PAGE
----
Support
Subscribe
Subscribe to BirdNote

Sign up to receive a weekly email preview of the following week's shows!

Sign Up
Support BirdNote

Help BirdNote tell more stories, reach more people, and inspire action.

DONATE

You are here

What Are Birds Saying with Their Crests?

We can learn a lot from some birds’ special head feathers
© Hal Trachtenberg View Large

A bird’s crest is made up of a slender array of feathers on top of its head. These feathers are a bit longer and can be spiked up or slicked back, depending on what the bird is trying to communicate. Even birds without crests, like crows or sparrows, sometimes puff up their short crown feathers.

This show is made possible by Jim and Birte Falconer of Seattle, the Bobolink Foundation, Idie Ulsh, and the Horizons Foundation.

Full Transcript

Transcript: 

BirdNote®

Jays and Crests

Written by Bob Sundstrom

[Blue Jay call, https://macaulaylibrary.org/asset/120042551 0.06-.10]

This is BirdNote.

A rakish, eye-catching crest really sets some birds apart. Picture the Blue Jays of the East…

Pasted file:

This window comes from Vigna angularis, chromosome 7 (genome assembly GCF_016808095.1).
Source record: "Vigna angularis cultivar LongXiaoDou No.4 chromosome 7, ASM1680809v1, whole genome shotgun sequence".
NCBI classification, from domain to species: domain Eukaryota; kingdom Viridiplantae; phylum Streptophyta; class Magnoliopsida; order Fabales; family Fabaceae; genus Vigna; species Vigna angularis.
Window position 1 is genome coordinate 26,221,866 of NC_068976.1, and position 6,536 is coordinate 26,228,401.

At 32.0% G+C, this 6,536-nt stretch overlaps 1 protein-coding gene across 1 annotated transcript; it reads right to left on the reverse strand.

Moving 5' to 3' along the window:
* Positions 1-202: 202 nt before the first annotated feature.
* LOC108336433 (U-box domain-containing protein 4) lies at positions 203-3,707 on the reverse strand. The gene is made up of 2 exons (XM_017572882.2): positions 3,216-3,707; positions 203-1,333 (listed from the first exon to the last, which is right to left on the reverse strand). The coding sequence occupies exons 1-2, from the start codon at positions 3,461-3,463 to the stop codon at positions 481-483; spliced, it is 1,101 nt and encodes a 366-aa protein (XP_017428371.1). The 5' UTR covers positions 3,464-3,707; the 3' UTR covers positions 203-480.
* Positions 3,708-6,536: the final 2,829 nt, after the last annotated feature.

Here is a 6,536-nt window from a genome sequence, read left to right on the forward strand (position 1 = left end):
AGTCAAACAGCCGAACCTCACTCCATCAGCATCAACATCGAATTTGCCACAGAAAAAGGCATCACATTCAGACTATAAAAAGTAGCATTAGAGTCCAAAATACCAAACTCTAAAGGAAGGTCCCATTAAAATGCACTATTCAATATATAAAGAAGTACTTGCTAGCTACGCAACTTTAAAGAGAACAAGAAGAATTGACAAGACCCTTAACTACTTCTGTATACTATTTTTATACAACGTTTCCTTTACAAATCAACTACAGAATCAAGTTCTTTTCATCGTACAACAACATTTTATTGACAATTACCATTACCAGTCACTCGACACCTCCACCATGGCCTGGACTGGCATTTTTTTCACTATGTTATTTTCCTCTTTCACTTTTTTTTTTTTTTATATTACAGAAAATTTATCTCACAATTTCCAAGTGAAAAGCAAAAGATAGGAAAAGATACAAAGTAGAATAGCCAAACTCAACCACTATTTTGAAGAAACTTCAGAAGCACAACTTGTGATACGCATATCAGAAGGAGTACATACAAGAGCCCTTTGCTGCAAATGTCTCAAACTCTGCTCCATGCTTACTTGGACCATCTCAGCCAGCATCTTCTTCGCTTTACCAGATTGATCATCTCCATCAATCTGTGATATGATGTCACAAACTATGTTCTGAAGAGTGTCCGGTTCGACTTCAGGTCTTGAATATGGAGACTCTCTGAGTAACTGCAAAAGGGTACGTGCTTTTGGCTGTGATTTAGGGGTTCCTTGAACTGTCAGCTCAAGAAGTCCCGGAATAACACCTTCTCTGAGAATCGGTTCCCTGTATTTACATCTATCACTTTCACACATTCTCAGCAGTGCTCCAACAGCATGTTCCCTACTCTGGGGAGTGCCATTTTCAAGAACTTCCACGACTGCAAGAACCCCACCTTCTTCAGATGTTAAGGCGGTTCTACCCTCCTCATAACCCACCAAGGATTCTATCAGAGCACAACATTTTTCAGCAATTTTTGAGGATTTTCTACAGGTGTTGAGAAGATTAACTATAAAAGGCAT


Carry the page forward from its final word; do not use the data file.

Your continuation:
[Blue Jay call, https://macaulaylibrary.org/asset/120042551 0.06-.10]

— or Steller’s Jays of the West:

[https://macaulaylibrary.org/asset/125141401  0.04-.06]

A jay’s crest is made up of a slender array of feathers on top of its head. These feathers are a bit longer and can be spiked up or slicked back, depending on what the bird is trying to communicate.

[Blue Jay tweedle song]

When jays are sitting on eggs, feeding their young, or hanging out with their mate, their crests lie low. But in the case of heightened arousal, like in courtship or conflict, a jay’s sharply raised crest tells a tale.

[Blue Jay call, https://macaulaylibrary.org/asset/120042551 0.06-.10]

The same goes for Northern Cardinals and, perhaps, most crested birds. Even birds without crests, like crows or sparrows, sometimes puff up their short crown feathers.

Why some species have crests and others don’t remains a complex evolutionary question dating back to the dinosaurs.

[Blue Jay call, https://macaulaylibrary.org/asset/120042551 0.06-.10]

For BirdNote, I’m Michael Stein.

###

Producer: John Kessler

Managing Producer: Jason Saul

Editor: Ashley Ahearn

Associate Producer: Ellen Blackstone

Assistant Producer: Mark Bramhill

Narrator: Mary McCann

Bird sounds provided by The Macaulay Library of Natural Sounds at the Cornell Lab of Ornithology, Ithaca, New York. Blue Jay ML 237006 recorded by B Mcguire; ML 77280 Blue Jay by W Hershberger.

BirdNote’s theme was composed and played by Nancy Rumbel and John Kessler.

© 2019 BirdNote   June 2019

ID#  crest-01-2019-06-19  crest-01

Sights & Sounds

Home
Shows
Galleries
More